Last week Stephen Carlson of Hypotyposeis and other bloggers mentioned an article from the BYU (Brigham Young University) web site about new technology that could aid in reading some of the Oxyrhynchus Papyri (“Mysteries of Ancient Egyptian Papyri Revealed,” Feb. 14). It appears now that the article was either a case of an overzealous (and confused) reporter or an intentional attempt to mislead readers. The article has been removed from the web site but here is the excerpt that appeared on Carlson’s blog: Three BYU professors have uncovered mysteries in ancient Egyptian writings aided by new technology that allows people […]
While viewing the contents of a manuscript listed in a catalogue I came across a fragmentary text which appears to discuss the funeral of Jesus. The text begins: "…he was greatly afraid. He said to Joseph: 'I give you, Joseph, the body of Jesus.'" It ends with: "…of the misery of those who do not wish to do good to those faithful to our Lord Jesus Christ…". Does anyone recognize this text?
Bart Ehrman and Darrell L. Bock (author of The Missing Gospels) are interviewed on The Things That Matter Most (based in Dallas) about the Gospel of Judas. For a recent on-line review of Bock’s book see Mike Aquilina’s The Way of the Fathers Blog.
Jim Davila at Palaeojudaica has a few posts (HERE and HERE) on the new thriller The Book of Names by Jill Gregory and Karen Tintori (read a review HERE). The book features a battle between a group of chosen ones, the lamed vovniks, mentioned in the Talmud and a rival group called the Gnoseos. Comparisons to Dan Brown’s The Da Vinci Code are inevitable but there have been plenty of decent biblical or medieval thrillers that are worthy of mention. Ian Caldwell and Diustin Thomason’s The Rule of Four and Lev Grossman’s Codex are both highly readable literary thrillers dealing […]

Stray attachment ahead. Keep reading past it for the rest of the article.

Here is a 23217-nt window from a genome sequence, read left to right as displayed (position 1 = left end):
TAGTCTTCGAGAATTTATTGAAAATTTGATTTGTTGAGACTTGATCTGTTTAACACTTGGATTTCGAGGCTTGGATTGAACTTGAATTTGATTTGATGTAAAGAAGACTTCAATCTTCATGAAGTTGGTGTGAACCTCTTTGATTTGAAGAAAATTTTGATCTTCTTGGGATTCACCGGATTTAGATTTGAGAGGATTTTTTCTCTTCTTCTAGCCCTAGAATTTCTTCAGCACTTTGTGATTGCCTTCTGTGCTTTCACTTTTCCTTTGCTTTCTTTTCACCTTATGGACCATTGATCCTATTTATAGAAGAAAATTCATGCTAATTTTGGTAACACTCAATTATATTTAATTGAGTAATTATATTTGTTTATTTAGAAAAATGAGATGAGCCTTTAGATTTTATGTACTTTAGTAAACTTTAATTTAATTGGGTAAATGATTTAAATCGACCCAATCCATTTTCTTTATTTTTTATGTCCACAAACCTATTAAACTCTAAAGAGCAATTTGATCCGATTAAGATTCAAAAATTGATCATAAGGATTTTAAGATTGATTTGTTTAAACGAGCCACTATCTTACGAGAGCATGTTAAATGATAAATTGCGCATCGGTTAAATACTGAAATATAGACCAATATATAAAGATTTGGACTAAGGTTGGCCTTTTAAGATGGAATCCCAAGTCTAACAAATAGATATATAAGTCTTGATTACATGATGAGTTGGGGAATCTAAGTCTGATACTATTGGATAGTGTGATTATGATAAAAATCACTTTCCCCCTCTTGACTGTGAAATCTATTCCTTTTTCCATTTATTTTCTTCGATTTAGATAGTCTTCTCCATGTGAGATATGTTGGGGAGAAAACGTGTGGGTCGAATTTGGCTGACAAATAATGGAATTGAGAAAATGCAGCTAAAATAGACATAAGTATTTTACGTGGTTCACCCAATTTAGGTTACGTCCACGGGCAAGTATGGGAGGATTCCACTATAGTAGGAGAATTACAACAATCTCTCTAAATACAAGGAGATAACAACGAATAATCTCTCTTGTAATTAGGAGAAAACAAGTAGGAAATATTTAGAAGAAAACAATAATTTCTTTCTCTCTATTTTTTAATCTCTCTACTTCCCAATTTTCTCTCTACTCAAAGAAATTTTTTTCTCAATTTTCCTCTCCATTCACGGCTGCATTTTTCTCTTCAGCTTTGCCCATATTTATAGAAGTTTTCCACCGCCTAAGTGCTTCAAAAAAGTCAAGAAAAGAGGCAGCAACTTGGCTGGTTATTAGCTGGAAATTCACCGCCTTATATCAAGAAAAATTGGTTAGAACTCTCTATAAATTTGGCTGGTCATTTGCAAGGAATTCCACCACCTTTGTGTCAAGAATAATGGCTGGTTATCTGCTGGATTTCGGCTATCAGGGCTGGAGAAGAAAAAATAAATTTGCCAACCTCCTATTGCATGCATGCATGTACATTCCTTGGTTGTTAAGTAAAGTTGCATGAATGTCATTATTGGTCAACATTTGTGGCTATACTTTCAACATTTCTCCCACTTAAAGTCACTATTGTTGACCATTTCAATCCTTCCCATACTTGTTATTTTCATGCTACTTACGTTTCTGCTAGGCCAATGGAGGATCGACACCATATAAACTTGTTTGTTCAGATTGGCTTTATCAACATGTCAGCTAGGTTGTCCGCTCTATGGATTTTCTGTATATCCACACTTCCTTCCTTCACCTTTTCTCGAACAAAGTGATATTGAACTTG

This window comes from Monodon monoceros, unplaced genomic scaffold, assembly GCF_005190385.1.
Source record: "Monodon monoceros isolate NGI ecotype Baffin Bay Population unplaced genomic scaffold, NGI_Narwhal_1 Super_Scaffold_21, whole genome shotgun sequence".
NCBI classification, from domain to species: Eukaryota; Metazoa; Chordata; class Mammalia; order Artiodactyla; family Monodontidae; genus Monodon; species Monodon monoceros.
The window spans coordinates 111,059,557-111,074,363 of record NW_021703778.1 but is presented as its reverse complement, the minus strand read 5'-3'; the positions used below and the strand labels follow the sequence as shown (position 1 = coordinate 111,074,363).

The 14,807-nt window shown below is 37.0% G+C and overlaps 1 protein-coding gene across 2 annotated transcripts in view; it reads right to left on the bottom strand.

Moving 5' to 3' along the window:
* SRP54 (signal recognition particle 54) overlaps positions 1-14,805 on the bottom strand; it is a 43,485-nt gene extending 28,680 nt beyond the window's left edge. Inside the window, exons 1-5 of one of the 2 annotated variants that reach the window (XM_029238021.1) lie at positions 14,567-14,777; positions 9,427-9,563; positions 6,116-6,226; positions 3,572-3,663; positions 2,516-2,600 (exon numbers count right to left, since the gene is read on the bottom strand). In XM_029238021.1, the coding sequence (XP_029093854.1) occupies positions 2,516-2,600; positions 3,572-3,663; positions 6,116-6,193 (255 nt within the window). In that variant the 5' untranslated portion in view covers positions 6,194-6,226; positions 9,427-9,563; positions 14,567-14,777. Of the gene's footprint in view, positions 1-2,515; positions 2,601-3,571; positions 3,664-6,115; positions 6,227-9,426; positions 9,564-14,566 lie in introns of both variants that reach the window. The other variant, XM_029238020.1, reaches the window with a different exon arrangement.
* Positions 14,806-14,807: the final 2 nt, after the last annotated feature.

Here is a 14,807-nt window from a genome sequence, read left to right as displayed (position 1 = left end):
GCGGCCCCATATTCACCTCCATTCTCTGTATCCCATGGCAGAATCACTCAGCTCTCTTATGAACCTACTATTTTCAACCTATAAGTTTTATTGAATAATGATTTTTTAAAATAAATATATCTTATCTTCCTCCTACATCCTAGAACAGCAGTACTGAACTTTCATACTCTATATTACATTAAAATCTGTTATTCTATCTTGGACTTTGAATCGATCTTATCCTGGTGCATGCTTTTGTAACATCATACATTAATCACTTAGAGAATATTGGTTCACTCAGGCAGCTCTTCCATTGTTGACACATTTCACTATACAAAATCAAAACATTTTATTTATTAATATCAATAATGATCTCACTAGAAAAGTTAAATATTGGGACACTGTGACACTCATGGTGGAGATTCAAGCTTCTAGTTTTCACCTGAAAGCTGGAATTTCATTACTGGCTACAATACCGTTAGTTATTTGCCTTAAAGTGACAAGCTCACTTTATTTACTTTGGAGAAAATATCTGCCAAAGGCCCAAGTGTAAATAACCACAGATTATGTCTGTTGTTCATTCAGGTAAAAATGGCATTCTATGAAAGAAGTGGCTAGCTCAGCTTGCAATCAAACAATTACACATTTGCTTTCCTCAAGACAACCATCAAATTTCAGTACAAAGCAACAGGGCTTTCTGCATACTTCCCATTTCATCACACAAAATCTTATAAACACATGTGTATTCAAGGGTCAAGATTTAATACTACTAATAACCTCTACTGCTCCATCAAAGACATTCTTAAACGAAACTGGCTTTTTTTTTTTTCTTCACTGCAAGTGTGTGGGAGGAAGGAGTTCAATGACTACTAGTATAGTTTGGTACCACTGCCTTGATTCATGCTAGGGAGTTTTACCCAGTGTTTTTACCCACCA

A number of blogs and news outlets have reported on the new project to take high-resolution photographs of the contents of the library of St. Catherine’s Monastery (which contains, of course, biblical and non-biblical texts). The best article I have read so far is from the Los Angeles Times.
It’s amazing what you can find on Youtube. Click here to see an amusing cartoon of the Fall of Zeno from Infancy Gospel of Thomas ch. 9.
In the course of research for an essay on the past 20 years of scholarship on the CA I was led to reading several recent books which critique both the primary texts and the scholars who work on them. Such books include Darrell Bock’s The Missing Gospels: Unearthing the Truth Behind Alternative Christianities, Ben Witherington’s The Gospel Code: Novel claims About Jesus, Mary Magdalene and Da Vinci, and Philip Jenkins’ Hidden Gospels: How the Search for Jesus Lost Its Way. These books are best described as Christian apologetic. Their aim is to redress the harm they perceive is being done […]
Scholars of Ethiopic Apocrypha may be interested in an article from the SBL Forum by Steve Delamarter (George Fox Evangelical Seminary) titled “The SGD Digital Collection: Previously Unknown and Uncatalogued Ethiopian Manuscripts in North America.” Several apocryphal texts are mentioned in the article.